This prospective randomized controlled trial provided level 1 evidence that both the anterior and posterior fixation approaches appear to be valid treatment options. Although statistical significance was not reached in the primary outcome measure, some secondary outcome measures favored anterior fixation and others favored posterior treatment for unilateral facet injuries.

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Charles Fisher, Sandeep Singh, Michael Boyd, Stephen Kingwell, Brian Kwon, Meng Jun Li and Marcel Dvorak

Object

The use of pedicle screws (PSs) for stabilization of unstable thoracolumbar fractures has become the standard of care, but PS efficacy has not been reported in the upper thoracic spine. The primary outcome of this study was to determine the efficacy of PS fixation to achieve and maintain reduction of unstable upper thoracic spine fractures (T1–5). Secondary outcomes included scores on a 1-year postoperative generic health-related quality of life (QOL) questionnaire and postoperative complications.

Methods

This study was a retrospective analysis and cross-sectional outcome assessment of cases prospectively entered into a spine database from 1997 to 2004. All patients with a traumatic, unstable upper thoracic spine (T1–5) fracture who underwent PS fixation were included. Preoperative CT scans with sagittal plane reformatted images were used to determine kyphotic deformity and compared with immediate postoperative and latest follow-up radiographs or CT scans. Patient charts, operative notes, and the results of postoperative follow-up examinations were reviewed. Patients were mailed the Short Form-36v2 (SF-36 version 2) by an independent study coordinator.

Results

Cases involving 27 patients (23 male, 4 female) were evaluated. The patients' mean age was 39.9 years (range 16–73 years). In all, 251 PSs were passed between T-1 and T-8. The mean true kyphotic deformity was 18.2° preoperatively, 8.7° (p < 0.0005) initially postoperatively, and 10.1° at final follow-up (mean 2.3 years postoperatively). The mean SF-36 physical component summary score was 35.89 while the mental component summary score was 56.43 at a minimum of 1-year postoperatively (mean 3.2 years). There were no intraoperative vascular or neural complications.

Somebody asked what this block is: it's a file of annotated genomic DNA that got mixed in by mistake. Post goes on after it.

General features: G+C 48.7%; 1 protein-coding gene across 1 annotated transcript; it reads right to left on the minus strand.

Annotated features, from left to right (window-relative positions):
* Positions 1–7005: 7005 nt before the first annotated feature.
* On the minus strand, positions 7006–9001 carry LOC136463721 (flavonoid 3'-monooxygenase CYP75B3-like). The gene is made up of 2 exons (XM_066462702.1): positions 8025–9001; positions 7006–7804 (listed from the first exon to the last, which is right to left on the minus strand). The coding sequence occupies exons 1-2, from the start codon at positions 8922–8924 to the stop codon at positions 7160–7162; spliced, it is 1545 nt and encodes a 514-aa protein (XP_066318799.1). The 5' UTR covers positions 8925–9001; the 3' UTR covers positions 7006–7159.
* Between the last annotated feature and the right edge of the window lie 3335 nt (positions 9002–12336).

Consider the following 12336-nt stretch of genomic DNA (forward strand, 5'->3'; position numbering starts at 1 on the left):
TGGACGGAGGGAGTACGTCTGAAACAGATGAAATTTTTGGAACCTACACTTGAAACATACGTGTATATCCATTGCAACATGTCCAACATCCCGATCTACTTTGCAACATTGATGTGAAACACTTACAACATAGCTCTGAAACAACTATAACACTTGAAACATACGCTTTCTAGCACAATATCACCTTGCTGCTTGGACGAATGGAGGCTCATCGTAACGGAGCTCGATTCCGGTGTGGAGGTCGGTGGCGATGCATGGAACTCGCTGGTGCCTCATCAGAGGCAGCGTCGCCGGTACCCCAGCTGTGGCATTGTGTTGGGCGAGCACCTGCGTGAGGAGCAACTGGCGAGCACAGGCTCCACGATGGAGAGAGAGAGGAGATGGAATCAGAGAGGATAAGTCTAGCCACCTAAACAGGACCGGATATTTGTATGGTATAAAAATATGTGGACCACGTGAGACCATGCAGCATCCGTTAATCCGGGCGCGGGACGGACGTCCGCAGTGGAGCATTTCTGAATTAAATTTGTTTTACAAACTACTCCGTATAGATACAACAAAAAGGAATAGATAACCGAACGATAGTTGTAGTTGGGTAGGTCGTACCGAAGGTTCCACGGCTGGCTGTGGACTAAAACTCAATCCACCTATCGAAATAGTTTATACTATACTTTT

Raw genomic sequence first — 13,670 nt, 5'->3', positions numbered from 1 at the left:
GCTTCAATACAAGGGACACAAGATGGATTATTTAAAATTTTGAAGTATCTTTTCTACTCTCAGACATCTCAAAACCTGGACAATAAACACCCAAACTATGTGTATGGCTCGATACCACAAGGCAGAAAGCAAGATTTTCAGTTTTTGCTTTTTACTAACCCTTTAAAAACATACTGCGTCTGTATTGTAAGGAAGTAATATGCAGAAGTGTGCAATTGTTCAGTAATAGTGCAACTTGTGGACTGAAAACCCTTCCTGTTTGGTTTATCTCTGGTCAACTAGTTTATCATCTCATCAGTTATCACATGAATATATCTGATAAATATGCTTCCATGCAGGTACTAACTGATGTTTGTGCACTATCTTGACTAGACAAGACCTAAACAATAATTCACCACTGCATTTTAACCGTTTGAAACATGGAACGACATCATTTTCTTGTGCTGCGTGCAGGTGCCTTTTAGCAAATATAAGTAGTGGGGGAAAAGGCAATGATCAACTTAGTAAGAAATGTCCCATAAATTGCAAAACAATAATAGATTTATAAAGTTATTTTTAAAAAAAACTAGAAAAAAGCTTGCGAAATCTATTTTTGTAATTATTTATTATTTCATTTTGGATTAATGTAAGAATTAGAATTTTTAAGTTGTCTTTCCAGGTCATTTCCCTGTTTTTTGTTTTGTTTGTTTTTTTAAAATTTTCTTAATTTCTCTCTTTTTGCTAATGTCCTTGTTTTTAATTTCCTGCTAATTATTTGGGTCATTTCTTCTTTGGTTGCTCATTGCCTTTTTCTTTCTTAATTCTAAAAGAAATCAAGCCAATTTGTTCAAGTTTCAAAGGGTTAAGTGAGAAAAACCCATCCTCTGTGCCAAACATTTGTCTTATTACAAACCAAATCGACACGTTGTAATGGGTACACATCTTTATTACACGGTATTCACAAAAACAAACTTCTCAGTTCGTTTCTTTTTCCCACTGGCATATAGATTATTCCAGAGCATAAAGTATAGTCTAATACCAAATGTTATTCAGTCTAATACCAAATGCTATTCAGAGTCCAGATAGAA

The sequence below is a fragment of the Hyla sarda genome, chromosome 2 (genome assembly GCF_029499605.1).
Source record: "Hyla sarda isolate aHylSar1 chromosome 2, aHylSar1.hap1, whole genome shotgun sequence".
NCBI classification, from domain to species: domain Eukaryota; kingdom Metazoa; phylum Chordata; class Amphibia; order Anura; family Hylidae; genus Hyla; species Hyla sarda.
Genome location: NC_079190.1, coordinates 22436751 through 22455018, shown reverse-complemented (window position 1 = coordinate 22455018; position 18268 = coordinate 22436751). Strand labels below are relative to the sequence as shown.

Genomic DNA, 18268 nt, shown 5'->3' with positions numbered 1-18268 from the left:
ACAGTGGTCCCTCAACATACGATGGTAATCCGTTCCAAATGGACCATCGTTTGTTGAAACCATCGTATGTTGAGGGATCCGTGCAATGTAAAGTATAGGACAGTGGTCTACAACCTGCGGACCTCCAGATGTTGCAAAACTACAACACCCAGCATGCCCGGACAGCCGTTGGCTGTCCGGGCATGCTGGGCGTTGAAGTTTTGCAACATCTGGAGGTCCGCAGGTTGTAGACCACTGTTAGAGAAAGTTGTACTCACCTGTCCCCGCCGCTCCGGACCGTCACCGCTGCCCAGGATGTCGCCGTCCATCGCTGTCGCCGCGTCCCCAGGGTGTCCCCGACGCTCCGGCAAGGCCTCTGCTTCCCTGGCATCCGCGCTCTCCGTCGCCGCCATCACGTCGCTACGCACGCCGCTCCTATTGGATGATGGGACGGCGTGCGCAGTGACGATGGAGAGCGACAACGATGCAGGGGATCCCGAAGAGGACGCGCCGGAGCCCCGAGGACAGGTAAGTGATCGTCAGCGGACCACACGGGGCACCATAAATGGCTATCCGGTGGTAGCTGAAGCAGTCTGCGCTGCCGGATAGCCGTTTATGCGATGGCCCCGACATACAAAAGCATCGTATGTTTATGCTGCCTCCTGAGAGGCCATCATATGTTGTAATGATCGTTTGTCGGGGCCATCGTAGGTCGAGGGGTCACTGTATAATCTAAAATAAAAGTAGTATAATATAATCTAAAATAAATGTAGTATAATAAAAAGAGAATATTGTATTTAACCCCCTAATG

Conclusions

In the hands of fellowship-trained spinal surgeons, PS fixation for reduction and stabilization of upper thoracic spine fractures is a safe and efficacious technique. Health-related QOL outcome data are deficient for spine trauma patients and should be an essential component of quantifying treatment outcomes.

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Christopher S. Bailey, Marcel F. Dvorak, Kenneth C. Thomas, Michael C. Boyd, Scott Paquett, Brian K. Kwon, John France, Kevin R. Gurr, Stewart I. Bailey and Charles G. Fisher

Object

The authors compared the outcome of patients with thoracolumbar burst fractures treated with and without a thoracolumbosacral orthosis (TLSO).

Methods

As of June 2002, all consecutive patients satisfying the following inclusion criteria were considered eligible for this study: 1) the presence of an AO Classification Type A3 burst fractures between T-11 and L-3, 2) skeletal maturity and age < 60 years, 3) admission within 72 hours of injury, 4) initial kyphotic deformity < 35°, and 5) no neurological deficit. The study was designed as a multicenter prospective randomized clinical equivalence trial. The primary outcome measure was the score based on the Roland-Morris Disability Questionnaire assessed at 3 months postinjury. Secondary outcomes are assessed until 2 years of follow-up have been reached, and these domains included pain, functional outcome and generic health-related quality of life, sagittal alignment, length of hospital stay, and complications. Patients in whom no orthotic was used were encouraged to ambulate immediately following randomization, maintaining “neutral spinal alignment” for 8 weeks. The patients in the TLSO group began being weaned from the brace at 8 weeks over a 2-week period.